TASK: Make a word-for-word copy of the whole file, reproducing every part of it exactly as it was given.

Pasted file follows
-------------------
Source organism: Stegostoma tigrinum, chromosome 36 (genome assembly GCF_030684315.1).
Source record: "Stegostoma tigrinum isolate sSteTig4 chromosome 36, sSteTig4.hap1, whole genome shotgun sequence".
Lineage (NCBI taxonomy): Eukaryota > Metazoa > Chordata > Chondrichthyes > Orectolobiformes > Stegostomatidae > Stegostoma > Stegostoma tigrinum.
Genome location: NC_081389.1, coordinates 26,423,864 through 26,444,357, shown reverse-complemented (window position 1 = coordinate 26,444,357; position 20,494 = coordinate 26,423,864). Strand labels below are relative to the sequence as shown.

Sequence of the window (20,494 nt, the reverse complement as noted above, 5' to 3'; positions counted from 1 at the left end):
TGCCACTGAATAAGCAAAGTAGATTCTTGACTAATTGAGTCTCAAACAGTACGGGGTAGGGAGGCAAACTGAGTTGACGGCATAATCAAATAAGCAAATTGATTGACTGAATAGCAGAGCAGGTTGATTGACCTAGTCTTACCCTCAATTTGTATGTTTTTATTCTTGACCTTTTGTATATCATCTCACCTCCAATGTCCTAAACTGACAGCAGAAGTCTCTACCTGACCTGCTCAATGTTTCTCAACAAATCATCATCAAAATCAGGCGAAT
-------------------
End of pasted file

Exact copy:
Source organism: Stegostoma tigrinum, chromosome 36 (genome assembly GCF_030684315.1).
Source record: "Stegostoma tigrinum isolate sSteTig4 chromosome 36, sSteTig4.hap1, whole genome shotgun sequence".
Lineage (NCBI taxonomy): Eukaryota > Metazoa > Chordata > Chondrichthyes > Orectolobiformes > Stegostomatidae > Stegostoma > Stegostoma tigrinum.
Genome location: NC_081389.1, coordinates 26,423,864 through 26,444,357, shown reverse-complemented (window position 1 = coordinate 26,444,357; position 20,494 = coordinate 26,423,864). Strand labels below are relative to the sequence as shown.

Sequence of the window (20,494 nt, the reverse complement as noted above, 5' to 3'; positions counted from 1 at the left end):
TGCCACTGAATAAGCAAAGTAGATTCTTGACTAATTGAGTCTCAAACAGTACGGGGTAGGGAGGCAAACTGAGTTGACGGCATAATCAAATAAGCAAATTGATTGACTGAATAGCAGAGCAGGTTGATTGACCTAGTCTTACCCTCAATTTGTATGTTTTTATTCTTGACCTTTTGTATATCATCTCACCTCCAATGTCCTAAACTGACAGCAGAAGTCTCTACCTGACCTGCTCAATGTTTCTCAACAAATCATCATCAAAATCAGGCGAAT